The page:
Anorexia Nervosa

I think it’s important to know that as we are all individual not everyone has the same symptoms, some people will have a mixture, some will have more symptoms and some less. 

The term ‘Anorexia Nervosa’ actually means ‘loss of appetite for nervous reasons’ however this can be confusing because in real terms you have lost the ability to let yourself fulfil your appetite. 

You are most likely restricting what you eat and drink, maybe you are going without food for long periods, vomiting after eating or taking laxatives. You may also be exercising to burn off what you think are extra calories. Food may be dominating your thoughts. Anorexia is a way of showing others that you are in control of your weight and shape. Although what is really happening is that Anorexia itself is in control! 

When your body does not get the right balance of nutrients chemical changes occur, these changes affect the brain and thinking becomes distorted stopping you from making rational decisions about food.  As the illness gets worse you will suffer from the exhaustion of starvation. If it is left untreated some people will die.

The effects of anorexia on your body
  In adults, extreme weight loss; in children and teenagers, poor or inadequate weight gain in relation to their growth or substantial weight loss.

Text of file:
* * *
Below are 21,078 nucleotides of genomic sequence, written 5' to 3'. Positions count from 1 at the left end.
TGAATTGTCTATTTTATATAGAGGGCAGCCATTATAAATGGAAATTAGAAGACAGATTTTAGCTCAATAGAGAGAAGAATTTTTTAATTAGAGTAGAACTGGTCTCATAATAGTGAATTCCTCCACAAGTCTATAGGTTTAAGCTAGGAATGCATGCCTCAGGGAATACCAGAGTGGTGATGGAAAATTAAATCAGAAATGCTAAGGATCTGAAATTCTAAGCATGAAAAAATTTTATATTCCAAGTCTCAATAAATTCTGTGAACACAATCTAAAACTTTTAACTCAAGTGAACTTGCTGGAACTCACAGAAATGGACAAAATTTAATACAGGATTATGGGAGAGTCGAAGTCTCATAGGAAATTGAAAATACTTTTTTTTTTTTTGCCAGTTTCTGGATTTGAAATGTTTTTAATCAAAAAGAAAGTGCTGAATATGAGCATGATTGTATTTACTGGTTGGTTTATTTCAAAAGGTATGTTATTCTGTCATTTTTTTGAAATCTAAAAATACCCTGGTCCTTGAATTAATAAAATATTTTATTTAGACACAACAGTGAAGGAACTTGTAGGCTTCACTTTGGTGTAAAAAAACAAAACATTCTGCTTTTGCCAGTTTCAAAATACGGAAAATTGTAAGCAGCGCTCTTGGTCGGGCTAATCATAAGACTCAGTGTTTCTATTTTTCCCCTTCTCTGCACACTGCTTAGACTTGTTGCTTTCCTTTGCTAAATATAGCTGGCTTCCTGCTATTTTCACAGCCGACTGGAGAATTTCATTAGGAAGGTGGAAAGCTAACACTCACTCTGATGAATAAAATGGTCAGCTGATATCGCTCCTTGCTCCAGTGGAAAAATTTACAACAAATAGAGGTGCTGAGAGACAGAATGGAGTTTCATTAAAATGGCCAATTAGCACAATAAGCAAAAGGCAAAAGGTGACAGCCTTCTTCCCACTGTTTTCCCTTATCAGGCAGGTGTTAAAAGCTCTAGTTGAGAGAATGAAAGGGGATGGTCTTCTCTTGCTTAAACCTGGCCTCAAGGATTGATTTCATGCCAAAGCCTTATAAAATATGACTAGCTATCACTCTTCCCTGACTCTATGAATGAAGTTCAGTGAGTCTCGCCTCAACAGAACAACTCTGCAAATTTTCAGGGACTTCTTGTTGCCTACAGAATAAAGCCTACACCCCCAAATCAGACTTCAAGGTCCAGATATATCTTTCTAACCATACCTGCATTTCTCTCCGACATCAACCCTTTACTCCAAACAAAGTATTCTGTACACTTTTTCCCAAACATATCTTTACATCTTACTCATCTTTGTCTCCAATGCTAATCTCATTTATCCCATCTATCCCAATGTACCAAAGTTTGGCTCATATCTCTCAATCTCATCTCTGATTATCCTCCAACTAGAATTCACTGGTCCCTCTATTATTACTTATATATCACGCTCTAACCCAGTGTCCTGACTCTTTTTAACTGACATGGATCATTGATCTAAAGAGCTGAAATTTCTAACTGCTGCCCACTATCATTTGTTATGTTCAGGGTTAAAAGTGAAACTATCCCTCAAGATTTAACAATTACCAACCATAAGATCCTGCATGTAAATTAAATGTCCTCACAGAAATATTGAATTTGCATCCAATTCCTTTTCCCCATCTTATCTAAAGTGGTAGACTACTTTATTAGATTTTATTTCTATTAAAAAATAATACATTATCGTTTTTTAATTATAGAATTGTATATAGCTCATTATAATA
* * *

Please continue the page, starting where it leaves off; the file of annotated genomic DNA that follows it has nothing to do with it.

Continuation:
Constipation and abdominal pains
  Dizzy spells and feeling faint
  Bloated stomach, puffy face and ankles
  Downy hair on the body
  Hair loss  
  Poor blood circulation and feeling cold
  Dry, rough, or discoloured skin
  Loss of ‘periods’, loss of interest in sex
  Loss of bone mass and eventually osteoporosis (brittle bones), loss of finger and toe nails.

Psychological signs of anorexia
  Intense fear of gaining weight and obsessive interest in what others are eating
  Distorted perception of body shape or weight
  Denial of the existence of a problem
  Changes in personality and mood swings
  Becoming aware of an ‘inner voice’ that challenges your views on eating and exercise

Behavioural signs in anorexia
  Rigid or obsessional behaviour attached to eating, such as cutting food into tiny pieces
  Mood swings
  Restlessness and hyperactivity
  Wearing big baggy clothes
  Vomiting; taking laxatives